Judge Rejects Philadelphia's Attempt to Tax Lap Dances

Rhett Pardon

PHILADELPHIA — Common Pleas Judge Ellen Ceisler today rejected the City of Philadelphia's attempt to tax lap dances in strip clubs.

Philadelphia Mayor Michael Nutter's administration was appealing a decision by the state Tax Review Board, which said the city's application of the amusement tax of five percent on admission charges was inappropriate.

The board last year said that the amusement tax law is so vague that it can only be reasonably applied to a club’s cover charge, not to other activities. But city attorneys said that the board got it wrong.

According to CBS Philly, Club Risqué and Cheerleaders faced tax bills totaling about $900,000. A third club, Delilah’s, was assessed more than $630,000 in back taxes, interest and penalties for lap dances.

Ceisler, making a ruling after a short hearing, sided with the strip clubs, whose lawyers argued that the clubs already pay the amusement tax on cover charges, that "interior activities" are not subject to the tax and that the city was applying the tax inconsistently.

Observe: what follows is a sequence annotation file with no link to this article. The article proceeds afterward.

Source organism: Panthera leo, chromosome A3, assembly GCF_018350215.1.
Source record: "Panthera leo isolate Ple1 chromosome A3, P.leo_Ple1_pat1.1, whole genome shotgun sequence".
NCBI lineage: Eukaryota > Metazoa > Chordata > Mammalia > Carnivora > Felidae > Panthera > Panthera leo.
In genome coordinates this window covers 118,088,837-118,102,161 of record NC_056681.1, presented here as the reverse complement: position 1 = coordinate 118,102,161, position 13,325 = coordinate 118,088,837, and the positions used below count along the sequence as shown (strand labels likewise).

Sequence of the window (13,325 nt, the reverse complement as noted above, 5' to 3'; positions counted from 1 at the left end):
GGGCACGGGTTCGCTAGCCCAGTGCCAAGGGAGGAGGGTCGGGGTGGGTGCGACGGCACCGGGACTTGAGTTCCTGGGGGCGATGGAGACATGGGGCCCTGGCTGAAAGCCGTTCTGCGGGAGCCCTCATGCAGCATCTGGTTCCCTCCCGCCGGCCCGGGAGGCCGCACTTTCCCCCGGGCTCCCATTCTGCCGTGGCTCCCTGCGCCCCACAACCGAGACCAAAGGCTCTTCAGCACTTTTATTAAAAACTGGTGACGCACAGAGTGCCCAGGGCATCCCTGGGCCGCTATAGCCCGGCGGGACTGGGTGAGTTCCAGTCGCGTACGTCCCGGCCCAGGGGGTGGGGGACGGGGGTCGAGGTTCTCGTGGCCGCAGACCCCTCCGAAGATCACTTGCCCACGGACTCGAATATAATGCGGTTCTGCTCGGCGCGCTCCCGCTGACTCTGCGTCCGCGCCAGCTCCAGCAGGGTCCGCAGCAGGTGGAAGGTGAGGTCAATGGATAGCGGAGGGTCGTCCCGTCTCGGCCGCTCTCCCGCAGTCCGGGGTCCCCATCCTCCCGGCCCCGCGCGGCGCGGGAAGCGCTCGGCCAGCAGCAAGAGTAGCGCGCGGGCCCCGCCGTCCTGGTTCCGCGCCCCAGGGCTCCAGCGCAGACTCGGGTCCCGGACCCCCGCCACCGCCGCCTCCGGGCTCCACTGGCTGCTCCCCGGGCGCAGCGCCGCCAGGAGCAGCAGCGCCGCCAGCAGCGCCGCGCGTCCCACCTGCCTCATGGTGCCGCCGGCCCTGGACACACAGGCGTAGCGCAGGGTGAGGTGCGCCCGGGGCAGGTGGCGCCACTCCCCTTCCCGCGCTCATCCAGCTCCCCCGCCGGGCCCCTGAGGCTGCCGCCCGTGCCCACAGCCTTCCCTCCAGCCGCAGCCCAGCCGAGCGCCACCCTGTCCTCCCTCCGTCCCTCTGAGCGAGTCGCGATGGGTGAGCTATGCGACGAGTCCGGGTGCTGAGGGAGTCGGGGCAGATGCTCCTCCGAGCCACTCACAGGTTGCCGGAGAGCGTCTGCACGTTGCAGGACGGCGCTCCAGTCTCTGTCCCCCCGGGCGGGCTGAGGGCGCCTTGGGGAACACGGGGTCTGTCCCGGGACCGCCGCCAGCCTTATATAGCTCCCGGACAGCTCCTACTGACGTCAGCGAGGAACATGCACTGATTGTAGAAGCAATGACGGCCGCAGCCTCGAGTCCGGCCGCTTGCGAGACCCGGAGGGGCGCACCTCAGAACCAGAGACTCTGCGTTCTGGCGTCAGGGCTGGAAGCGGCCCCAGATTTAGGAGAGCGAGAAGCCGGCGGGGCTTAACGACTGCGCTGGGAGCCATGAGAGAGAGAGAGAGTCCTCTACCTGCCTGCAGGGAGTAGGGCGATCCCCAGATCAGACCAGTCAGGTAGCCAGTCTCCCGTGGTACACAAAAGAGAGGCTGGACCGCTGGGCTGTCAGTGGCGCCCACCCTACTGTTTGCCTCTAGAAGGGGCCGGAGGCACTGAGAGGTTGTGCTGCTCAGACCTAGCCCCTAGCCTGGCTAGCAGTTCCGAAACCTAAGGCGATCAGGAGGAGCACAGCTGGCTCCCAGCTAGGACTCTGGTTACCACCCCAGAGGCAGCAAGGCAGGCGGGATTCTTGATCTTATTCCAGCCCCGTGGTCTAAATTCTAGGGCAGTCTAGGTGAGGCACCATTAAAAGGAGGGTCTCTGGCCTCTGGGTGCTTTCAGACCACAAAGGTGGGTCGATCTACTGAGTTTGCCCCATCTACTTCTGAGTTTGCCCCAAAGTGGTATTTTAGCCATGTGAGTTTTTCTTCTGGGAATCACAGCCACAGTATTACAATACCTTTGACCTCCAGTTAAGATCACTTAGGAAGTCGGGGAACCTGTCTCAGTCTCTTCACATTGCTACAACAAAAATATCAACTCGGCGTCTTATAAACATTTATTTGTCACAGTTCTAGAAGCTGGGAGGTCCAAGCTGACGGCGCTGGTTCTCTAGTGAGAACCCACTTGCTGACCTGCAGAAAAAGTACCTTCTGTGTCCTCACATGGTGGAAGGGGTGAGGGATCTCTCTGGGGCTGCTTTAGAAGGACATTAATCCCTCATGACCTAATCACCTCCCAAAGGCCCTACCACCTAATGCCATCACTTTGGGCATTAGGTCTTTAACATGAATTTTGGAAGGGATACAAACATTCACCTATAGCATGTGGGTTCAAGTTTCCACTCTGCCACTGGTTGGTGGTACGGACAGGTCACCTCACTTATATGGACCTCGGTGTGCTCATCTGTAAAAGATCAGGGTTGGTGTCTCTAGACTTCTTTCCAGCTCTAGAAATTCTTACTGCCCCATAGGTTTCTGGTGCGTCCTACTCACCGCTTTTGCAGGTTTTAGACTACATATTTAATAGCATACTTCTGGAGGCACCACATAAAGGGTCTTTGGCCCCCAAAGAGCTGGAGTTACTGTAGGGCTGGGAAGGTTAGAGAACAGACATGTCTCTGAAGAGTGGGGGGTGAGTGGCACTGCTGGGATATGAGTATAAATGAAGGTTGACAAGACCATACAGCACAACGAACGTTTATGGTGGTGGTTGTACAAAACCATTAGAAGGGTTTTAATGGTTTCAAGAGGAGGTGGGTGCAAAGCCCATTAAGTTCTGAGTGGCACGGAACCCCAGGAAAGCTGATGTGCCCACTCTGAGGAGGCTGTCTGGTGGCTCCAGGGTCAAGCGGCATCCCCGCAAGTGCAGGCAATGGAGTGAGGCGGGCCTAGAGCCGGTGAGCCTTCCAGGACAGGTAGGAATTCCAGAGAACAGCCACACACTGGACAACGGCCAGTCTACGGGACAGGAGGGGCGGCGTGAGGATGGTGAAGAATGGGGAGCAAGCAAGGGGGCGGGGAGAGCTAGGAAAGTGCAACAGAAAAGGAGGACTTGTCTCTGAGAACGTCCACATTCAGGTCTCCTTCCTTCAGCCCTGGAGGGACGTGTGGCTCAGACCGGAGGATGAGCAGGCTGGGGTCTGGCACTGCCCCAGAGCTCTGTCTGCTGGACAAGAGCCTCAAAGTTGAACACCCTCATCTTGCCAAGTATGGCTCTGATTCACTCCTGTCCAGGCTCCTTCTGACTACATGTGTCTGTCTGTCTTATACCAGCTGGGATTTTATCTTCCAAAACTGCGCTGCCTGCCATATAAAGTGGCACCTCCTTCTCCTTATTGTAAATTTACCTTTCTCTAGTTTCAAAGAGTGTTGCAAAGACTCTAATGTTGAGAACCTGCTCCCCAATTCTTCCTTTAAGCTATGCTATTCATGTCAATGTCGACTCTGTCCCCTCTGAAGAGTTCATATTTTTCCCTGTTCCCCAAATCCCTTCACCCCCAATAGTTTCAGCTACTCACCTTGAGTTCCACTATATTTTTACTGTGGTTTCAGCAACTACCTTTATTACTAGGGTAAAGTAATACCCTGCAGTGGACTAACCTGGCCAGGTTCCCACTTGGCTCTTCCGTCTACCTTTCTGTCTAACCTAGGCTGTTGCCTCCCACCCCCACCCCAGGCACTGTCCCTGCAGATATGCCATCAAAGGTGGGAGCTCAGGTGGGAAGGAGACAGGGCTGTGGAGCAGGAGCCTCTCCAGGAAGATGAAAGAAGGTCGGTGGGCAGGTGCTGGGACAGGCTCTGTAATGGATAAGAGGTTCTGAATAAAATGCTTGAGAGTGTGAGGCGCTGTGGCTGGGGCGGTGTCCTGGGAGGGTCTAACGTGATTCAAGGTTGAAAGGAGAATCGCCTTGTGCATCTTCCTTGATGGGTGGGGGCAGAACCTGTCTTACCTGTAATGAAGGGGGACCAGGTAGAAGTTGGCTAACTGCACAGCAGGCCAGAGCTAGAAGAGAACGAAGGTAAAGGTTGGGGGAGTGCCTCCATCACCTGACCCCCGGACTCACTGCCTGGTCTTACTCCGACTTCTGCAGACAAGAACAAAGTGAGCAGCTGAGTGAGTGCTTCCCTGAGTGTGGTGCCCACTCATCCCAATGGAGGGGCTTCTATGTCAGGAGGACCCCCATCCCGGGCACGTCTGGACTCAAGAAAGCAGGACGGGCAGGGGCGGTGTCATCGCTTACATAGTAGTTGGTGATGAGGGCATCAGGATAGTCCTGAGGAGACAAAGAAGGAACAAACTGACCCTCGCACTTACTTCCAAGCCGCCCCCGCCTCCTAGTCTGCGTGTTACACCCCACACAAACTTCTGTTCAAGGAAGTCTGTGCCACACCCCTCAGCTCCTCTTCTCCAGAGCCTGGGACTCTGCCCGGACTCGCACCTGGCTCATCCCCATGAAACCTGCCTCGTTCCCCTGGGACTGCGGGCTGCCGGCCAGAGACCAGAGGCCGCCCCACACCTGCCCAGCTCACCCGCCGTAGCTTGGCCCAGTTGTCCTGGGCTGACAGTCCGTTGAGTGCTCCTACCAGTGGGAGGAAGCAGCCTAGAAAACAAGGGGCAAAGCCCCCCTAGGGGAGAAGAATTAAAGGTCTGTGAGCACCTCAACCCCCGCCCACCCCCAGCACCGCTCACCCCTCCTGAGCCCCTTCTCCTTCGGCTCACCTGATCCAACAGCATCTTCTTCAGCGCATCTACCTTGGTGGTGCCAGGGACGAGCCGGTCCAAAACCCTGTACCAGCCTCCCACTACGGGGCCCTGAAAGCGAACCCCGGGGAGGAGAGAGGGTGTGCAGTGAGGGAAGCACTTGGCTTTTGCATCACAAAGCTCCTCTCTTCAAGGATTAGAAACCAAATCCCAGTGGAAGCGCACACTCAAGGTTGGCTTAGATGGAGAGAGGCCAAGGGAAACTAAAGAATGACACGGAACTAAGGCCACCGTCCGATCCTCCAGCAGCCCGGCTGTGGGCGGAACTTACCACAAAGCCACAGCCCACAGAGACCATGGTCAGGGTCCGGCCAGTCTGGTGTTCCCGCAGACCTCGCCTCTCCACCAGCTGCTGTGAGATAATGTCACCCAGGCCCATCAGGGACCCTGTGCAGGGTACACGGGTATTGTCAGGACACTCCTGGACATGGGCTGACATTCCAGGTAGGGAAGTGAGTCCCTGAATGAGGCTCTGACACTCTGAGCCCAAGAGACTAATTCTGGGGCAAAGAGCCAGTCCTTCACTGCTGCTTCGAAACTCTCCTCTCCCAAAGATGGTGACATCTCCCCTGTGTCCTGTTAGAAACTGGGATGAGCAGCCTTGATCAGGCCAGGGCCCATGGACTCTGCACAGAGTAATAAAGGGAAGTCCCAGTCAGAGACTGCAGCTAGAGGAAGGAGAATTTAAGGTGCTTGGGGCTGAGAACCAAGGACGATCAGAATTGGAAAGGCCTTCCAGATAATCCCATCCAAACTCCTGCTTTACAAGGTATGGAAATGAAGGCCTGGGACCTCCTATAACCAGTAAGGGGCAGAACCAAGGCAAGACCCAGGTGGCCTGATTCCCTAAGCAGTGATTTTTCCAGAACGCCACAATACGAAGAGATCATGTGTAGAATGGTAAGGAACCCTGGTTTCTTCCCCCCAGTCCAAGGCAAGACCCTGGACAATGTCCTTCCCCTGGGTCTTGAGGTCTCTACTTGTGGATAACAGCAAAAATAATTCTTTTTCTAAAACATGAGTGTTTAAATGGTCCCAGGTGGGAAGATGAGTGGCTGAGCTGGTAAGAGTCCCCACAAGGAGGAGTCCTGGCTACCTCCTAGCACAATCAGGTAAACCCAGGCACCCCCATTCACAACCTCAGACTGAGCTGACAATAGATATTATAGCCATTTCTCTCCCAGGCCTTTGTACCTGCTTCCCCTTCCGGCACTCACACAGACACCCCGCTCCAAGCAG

Attorney George Bochetto, who represented Cheerleaders and Club Risque, said that "if the city wants to tax interior amusement activities, then they need to go to City Council."

"Ask City Council to amend the ordinance, and they can start imposing a tax on lap dances," he said. "Or anything else they want:  karaoke songs, piano playing. Anything they want. But you have to put it in the ordinance. You just can’t make it up as you go along.

"It's plain that the amusement tax is crafted in a way to apply to door charges, admissions fees, cover charges," he said. “It is not intended to cover interior entertainment issues. I think the swiftness of Judge Ceisler’s ruling sends a message to the city that it’s time to give it up. It’s time to call it a day.”